The National Park Service soon may have the presence it seeks in Ste. Genevieve’s historic downtown.
The board of the National Society of the Colonial Dames of America in the State of Missouri (NSCDA-MO) last month offered to donate its five historic houses to the National Park Service (NPS) and sell the Centre for French Colonial Life to the federal agency.
Christy Franchot James, president of NSCDA-MO, told the Herald of the proposal earlier this month, just ahead of a letter that was being sent by the organization’s board to its membership.
The NSCDA-MO board took its action in a special meeting on December 17, and the letter to NPS Midwest Region acting director Craig Kenkel was dated January 28.
The board authorized James to negotiate with the NPS to complete the transaction. …
A bill was introduced late last year in the U.S. Senate and re-introduced as part of a larger package last month that would allow the U.S. Department of the Interior to acquire properties in the historic district other than historic structures, ostensibly to allow NPS to obtain a building — such as the Centre for French Colonial Life — that could be used as a visitor’s center and NPS offices.
The proposal from NCSDA-MO would add to the national park three 18th century structures, including one of Ste. Genevieve’s pre-eminent tour homes for many decades, the 1793 Louis Bolduc House on Main Street. NSCDA-MO properties also include the 1792 Francois Valle II House, on Gabouri Street; and the 1794 Jean-Baptiste Valle House, also known as the Last Commandent’s House, at the corner of Main and Market; in addition to the 1820 LeMeilleur House and the 1813 Linden House, both on Main Street.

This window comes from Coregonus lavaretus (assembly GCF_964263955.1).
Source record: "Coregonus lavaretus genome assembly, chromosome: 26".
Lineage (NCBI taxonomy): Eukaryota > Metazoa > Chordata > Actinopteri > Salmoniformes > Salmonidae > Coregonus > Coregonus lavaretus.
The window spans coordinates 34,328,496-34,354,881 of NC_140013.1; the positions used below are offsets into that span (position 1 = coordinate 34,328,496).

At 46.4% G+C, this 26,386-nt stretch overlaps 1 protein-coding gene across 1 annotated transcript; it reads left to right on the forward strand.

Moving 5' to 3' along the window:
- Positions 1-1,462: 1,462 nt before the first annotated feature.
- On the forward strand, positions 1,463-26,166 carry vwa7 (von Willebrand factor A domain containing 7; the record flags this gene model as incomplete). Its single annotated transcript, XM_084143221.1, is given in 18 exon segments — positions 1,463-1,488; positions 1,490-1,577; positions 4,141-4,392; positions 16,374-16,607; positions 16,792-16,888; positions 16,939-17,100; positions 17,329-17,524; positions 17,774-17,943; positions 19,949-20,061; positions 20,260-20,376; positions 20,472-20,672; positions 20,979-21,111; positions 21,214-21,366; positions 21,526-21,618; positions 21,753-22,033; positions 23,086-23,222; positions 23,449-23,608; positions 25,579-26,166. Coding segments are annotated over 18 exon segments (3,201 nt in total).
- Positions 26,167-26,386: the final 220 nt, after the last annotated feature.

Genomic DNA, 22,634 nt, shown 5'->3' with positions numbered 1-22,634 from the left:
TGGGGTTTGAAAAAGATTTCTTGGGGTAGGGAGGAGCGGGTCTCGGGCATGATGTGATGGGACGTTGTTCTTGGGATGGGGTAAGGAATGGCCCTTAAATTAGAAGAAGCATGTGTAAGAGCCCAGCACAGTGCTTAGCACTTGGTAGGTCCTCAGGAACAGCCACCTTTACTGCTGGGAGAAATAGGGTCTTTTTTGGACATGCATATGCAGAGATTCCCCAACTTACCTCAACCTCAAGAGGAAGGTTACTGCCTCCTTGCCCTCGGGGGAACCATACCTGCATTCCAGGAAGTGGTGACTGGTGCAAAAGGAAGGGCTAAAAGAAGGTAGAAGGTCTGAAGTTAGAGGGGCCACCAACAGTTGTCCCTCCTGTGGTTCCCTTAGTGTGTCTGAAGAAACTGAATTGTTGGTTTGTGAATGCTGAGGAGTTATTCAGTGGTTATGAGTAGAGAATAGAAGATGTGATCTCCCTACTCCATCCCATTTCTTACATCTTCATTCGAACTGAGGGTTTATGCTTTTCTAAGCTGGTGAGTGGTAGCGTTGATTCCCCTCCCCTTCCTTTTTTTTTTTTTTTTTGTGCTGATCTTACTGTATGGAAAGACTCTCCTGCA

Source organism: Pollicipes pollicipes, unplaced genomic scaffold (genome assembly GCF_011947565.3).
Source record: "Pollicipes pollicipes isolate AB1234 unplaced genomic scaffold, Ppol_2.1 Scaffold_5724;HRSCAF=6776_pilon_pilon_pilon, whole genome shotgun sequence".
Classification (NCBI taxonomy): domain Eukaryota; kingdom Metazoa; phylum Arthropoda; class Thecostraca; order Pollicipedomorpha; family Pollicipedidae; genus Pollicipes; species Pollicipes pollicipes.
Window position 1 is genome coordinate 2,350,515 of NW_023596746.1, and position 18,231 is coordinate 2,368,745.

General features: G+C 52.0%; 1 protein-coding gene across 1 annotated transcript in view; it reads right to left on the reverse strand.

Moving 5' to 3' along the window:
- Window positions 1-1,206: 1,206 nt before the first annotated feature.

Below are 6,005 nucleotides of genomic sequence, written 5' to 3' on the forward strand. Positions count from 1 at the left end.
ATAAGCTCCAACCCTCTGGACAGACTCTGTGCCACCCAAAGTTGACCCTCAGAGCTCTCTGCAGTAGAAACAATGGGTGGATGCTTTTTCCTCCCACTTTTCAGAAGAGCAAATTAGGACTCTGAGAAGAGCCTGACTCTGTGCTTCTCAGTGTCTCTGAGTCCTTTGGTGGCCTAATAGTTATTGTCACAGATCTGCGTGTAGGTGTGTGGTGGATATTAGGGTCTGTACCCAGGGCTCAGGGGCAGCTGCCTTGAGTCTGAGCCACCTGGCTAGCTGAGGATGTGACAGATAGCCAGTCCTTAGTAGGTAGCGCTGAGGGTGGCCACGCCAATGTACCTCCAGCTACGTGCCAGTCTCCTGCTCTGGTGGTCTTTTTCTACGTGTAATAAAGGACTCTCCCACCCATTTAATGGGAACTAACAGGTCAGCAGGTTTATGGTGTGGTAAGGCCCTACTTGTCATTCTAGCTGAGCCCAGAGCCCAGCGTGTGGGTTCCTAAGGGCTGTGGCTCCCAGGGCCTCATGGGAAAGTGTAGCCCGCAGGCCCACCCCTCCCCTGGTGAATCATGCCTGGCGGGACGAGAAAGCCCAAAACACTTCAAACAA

In addition to the donation of those five properties, James would negotiate the sale to NPS of the Centre for French Colonial Life, a museum at 198 Market St. that opened in April 2018 after NSCDA-MO had made an investment in rehabilitating a former bank building.
James explained that the NPS aligns with NSCDA-MO’s primary goals of patriotism, education and preservation, the last of which she said applies not only to structures but also culture and heritage.
She said the announcement of the donation could help provide stimulation for the process to establish the national park.
“We don’t want to lose the enthusiasm,” James said.
See complete story in the February 13 edition of the Herald.